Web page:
Jack Kemp
The obsession of some members of the press and the political establishment to attack Iraq right now is disturbing. It is weird that they would divert precious resources from the war on Islamic terrorists, the more serious and immediate threat, in order to settle old scores with our Gulf-War nemesis, Saddam Hussein. We have yet to turn up conclusive evidence that Hussein harbors or assists Al-Qaeda terrorists or that he has forged a long-distance alliance with Al-Qaeda to wage war on America. Using Sept. 11 and subsequent anthrax attacks as pretexts for settling old scores with Iraq would undermine the war effort. It would play into bin Laden's hands, turning a focused war against the Islamic terror network into a much wider conflict with the Arab and Muslim world that our European allies and even Turkey could not support. Desirable as it would be to see the Iraqi people liberated from Hussein's tyranny, it is not necessary to force him from power in order to neuter him as a threat to our country or the region. Former President George Bush was right to stop the Gulf War upon achieving the alliance's stated aim of throwing Iraq out of Kuwait rather than changing the objective and driving all the way to Baghdad and deposing Hussein. The United Nations was correct to impose sanctions on Iraq to force it to destroy its stock of chemical and biological weapons and its capacity to produce any more chemical, biological or nuclear weapons. The real problem with the sanctions began in 1995, when the head of the U.N. inspection team said Iraq was 95 percent "disarmed," and disagreement arose over how to verify the remaining 5 percent. By 1997, the head of the U.N. inspection team at that time, Scott Ritter, said that as far as chemical and biological weapons were concerned Iraq was fully "disarmed" and posed no threat to rest of the world. Iraq argued that it had fully complied with U.N. Resolution 687 and demanded that the sanctions be lifted. Had Bush remained in office, he would have worked through these problems, gained the access we needed to find anything else or convince ourselves nothing else existed and lift the sanctions. Instead, President Bill Clinton and his Secretary of State, Madeleine Albright, committed one of the biggest foreign policy blunders since the Bay of Pigs when they allowed spies to be infiltrated into the U.N. inspection team and took it upon themselves to raise the bar on Iraq, making the lifting of sanctions contingent on Hussein's ouster. They transformed sanctions from a diplomatic tool with a precise and obtainable objective into a blunt instrument of pain to inflict punishment on innocent Iraqi civilians, removing any incentive Hussein might have had to cooperate and destroying any chance we had to keep tabs on him. We are still paying for the Clinton/Albright blunder. President George W. Bush and Secretary of State Colin Powell are right to try to get U.N. inspectors back into Iraq, and they have an opportunity to undo the enormous damage done by Clinton and Albright so that the terms of U.N. Resolution 687 can be implemented fully. If Iraq refuses this reasonable approach, then would be the proper time to consider military options. Nuclear inspections continue in Iraq to this day within the framework of Iraq's participation in the Nuclear Non-Proliferation Treaty (NPT) under the auspices of the International Atomic Energy Agency (IAEA). In January, the IAEA carried out a verification of the nuclear-weapons-usable material still remaining in Iraq. With the co-operation of the Iraqi authorities, IAEA inspectors were able to verify that Iraq was in full compliance with the terms and conditions of Iraq's Non-Proliferation Treaty safeguards and security agreement, which are less restrictive than U.N. Resolution 687. The IAEA says that if it could reenter Iraq and satisfy itself that the status of other nuclear activities forbidden by U.N. Resolution 687 had not changed since U.N. inspectors left in 1998, then the Ongoing Monitoring and Verification plan required by U.N. Resolution 687 could be fully implemented. Can we be sure of this? Of course not. Practically speaking we can't be absolutely sure of anything. But we surely did succeed ultimately in containing the Soviet Union, a far bigger threat, and there is no reason we can't do the same to Hussein. I have a suggestion for the Iraqis: Cool the rhetoric, stop shooting at our airplanes, publicly announce that you are prepared to undertake specific steps to assist the allies in the war against terrorism, request a meeting with the Bush administration to get U.N. inspectors back into Iraq and establish the terms on which sanctions can be lifted. I would urge the Bush Administration to continue efforts to get U.N. inspectors into Iraq and reaffirm U.N. Resolution 687 as the basis of U.S. policy toward Iraq, not the Clinton/Albright doctrine that keeps sanctions in place no matter what Iraq does.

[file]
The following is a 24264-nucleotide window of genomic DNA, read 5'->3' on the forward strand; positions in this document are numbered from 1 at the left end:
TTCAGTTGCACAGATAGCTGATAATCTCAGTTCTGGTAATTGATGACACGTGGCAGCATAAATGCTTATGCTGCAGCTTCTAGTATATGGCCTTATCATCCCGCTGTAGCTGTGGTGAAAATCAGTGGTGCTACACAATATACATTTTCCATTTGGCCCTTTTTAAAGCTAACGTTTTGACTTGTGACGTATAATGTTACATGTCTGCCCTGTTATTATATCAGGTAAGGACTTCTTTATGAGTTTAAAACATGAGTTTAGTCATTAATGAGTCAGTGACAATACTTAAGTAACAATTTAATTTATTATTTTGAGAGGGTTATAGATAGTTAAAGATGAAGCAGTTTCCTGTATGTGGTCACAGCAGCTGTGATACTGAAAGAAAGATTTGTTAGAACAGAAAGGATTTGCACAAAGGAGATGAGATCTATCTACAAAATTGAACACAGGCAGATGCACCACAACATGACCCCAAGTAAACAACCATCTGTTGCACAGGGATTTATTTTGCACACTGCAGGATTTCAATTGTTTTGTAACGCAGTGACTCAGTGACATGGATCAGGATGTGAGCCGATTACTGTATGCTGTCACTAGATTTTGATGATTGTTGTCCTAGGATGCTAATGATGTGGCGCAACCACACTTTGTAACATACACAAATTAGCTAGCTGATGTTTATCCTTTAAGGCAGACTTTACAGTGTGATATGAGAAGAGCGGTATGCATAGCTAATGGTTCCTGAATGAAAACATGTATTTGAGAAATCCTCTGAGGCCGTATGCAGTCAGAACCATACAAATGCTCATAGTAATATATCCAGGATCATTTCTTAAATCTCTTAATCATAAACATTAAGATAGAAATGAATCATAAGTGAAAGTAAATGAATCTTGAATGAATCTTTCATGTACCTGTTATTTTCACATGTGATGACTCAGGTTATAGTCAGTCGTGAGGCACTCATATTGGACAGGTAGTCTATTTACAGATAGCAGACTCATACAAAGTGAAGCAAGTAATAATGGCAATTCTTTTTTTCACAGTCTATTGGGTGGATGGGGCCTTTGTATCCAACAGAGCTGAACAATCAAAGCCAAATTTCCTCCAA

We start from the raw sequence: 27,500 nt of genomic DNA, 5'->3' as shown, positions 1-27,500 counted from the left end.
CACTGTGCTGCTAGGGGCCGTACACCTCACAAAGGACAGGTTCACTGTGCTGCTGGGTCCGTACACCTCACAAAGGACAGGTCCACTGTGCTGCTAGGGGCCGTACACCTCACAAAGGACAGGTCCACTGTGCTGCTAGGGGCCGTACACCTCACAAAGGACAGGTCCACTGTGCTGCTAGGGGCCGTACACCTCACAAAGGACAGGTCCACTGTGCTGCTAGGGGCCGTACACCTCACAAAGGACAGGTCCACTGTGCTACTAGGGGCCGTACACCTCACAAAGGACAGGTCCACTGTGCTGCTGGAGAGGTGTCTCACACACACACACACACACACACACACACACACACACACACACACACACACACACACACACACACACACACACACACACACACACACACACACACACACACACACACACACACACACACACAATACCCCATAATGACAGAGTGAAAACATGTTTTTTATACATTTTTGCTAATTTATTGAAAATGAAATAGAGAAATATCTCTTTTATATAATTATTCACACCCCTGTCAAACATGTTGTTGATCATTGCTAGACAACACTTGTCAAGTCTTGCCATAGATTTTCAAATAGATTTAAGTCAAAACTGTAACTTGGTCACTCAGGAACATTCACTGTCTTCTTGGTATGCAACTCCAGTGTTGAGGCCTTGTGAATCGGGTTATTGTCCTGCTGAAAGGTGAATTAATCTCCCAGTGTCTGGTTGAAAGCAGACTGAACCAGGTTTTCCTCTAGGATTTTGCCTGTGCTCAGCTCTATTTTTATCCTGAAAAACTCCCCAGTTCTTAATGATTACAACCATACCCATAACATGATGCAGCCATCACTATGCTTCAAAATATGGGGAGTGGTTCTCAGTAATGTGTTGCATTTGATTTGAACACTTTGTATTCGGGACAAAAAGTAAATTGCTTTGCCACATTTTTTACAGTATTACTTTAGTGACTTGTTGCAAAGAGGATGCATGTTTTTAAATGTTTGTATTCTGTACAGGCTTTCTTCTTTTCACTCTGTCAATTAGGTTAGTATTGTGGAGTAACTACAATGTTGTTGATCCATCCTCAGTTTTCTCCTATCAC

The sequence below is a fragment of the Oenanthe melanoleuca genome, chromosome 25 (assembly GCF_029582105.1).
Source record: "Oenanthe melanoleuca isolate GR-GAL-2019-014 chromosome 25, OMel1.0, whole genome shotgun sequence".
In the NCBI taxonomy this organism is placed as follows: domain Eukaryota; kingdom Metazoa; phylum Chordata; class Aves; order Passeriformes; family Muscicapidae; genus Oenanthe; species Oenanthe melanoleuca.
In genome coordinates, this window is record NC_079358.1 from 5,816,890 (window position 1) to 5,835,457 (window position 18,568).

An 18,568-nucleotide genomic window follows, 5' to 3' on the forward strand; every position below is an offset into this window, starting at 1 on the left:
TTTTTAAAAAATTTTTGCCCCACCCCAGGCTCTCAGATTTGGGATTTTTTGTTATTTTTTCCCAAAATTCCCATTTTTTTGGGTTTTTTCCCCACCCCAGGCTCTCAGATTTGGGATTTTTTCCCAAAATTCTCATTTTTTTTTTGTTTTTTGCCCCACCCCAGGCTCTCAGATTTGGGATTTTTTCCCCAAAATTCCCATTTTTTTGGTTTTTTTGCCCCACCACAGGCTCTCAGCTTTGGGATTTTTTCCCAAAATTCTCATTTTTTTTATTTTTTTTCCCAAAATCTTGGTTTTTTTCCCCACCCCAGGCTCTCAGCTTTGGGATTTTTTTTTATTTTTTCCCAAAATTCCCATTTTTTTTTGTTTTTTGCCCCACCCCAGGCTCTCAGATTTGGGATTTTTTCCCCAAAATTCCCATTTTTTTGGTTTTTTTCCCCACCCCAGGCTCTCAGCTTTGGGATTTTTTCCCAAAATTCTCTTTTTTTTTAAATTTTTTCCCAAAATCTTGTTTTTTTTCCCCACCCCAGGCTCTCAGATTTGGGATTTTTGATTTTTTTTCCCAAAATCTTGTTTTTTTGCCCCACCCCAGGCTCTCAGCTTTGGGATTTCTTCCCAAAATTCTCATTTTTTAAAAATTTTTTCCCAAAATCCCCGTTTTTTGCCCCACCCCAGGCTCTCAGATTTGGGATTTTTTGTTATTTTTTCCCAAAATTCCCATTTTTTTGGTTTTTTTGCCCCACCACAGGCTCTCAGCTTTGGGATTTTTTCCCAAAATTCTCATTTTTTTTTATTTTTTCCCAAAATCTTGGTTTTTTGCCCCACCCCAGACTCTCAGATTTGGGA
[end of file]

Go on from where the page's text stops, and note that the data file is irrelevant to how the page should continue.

Jack Kemp

Jack Kemp is Founder and Chairman of Kemp Partners and a contributing columnist to Townhall.com.
 
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